Ethernet Transmit:

The code for the Ethernet transmit driver routine was written by Adam Shapiro, but we debugged the code so that it would function with our project. There several errors that were identified and resolved by us and other students in the lab. The transmit routine follows the same pattern as the state machine implemented in the top level, but at a register transfer level for the hardware ethernet controller.

Data transfer:

Since the camera runs at 25MHz and the ethernet has a maximum speed of 100MHz, the video should be able to supply the VGA with real time or near real time images. If both boards are transmitting packets at the same frequency, then ethernet controller should be able to alternate between receiving and sending packets. The audio data will be sent at each sample of clock and will be sent in between the transmission of video packets. The transmission of audio may delay the delivery of video frames, but the delay should be minimal since the audio is sampled at 48Khz..


Unexpected Issues

When we first began the development on the hardware Ethernet interface for the camera, we encountered numerous issues.  Several of those were overcome by the code provided by Adam Shapiro for the Ethernet (DM9000A Controller) drivers.  The main issue was that we were not able to transmit packets reliably.  We spent a substantial amount of time debugging the Ethernet transmit and receive for larger and more complex packets, but in the end were not able to achieve the desired speed for video communication.  We then made the decision to attempt the same concept as the video, but with audio in its place.  We found this to be more practical with the remaining time after debugging the Ethernet, and were able to produce an audio transmitting/receiving Ethernet example for demo.  We do think, however, that given more time for debugging several small Ethernet issues, that the transmitting of video could be accomplished.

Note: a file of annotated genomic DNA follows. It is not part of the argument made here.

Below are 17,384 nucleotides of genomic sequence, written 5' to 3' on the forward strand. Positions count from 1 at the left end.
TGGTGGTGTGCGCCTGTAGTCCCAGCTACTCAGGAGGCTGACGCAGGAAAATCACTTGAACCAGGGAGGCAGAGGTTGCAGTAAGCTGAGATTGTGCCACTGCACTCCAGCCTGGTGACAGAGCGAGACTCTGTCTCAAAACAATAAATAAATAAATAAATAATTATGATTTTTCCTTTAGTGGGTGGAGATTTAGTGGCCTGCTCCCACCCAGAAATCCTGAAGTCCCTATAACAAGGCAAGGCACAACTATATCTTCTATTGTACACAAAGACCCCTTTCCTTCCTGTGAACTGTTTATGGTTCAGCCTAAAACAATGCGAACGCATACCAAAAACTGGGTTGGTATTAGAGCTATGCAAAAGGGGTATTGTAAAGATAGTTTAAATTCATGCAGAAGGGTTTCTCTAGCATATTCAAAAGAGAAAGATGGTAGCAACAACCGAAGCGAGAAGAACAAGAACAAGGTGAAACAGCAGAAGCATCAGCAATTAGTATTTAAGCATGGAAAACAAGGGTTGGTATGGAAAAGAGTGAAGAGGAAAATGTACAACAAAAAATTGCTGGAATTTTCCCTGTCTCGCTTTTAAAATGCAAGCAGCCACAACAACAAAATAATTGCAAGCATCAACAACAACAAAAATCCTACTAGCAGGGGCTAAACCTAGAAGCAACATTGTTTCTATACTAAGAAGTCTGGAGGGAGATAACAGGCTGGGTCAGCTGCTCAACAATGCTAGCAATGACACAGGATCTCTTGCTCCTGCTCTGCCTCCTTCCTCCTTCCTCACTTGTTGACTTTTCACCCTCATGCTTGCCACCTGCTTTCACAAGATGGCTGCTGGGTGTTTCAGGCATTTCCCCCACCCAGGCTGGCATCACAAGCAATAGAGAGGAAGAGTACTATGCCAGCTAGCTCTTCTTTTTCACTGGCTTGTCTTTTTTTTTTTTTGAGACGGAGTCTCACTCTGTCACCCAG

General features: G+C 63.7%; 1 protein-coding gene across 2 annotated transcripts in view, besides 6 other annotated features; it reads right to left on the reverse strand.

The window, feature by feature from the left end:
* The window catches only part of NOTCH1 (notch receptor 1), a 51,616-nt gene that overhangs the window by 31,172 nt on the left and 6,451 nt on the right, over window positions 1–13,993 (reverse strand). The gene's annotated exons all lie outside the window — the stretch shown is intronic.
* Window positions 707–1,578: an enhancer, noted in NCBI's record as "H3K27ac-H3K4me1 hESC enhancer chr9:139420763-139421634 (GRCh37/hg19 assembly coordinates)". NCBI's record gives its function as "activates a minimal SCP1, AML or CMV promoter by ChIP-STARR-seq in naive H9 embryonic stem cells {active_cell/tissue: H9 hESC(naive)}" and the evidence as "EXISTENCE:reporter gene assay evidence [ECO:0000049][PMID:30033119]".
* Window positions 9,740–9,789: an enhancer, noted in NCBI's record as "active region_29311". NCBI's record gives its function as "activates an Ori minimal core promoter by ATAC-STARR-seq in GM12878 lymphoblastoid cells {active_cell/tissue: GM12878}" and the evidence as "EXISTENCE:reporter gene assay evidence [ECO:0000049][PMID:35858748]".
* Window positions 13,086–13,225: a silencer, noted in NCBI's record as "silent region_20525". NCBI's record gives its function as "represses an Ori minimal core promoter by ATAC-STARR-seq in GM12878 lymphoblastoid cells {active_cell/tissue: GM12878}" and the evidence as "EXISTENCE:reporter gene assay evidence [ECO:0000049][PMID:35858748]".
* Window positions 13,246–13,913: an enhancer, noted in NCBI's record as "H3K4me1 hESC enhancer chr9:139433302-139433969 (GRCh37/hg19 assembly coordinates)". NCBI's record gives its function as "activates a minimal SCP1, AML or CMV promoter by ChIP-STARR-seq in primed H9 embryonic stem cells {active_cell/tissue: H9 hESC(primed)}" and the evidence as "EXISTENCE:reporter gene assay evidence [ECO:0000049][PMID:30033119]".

Figure 2. Actual Hardware implementation for Demo

Before the Ethernet controller was fully functioning, communication across the GPIO was considered as a safe alternative. Two DE2 boards would be able to communicate with each other if one of the GPIOs was used for the camera and the other port would send and receive video and audio. Our plan was to send and receive data on opposite clock cycles and audio data would be sent at every sample. A buffer would be used for the video data which could be delayed slightly whenever audio data needs to be sent. Since the audio data would have been sent at a frequency of 48kHz, the audio would be given priority over interrupting the video.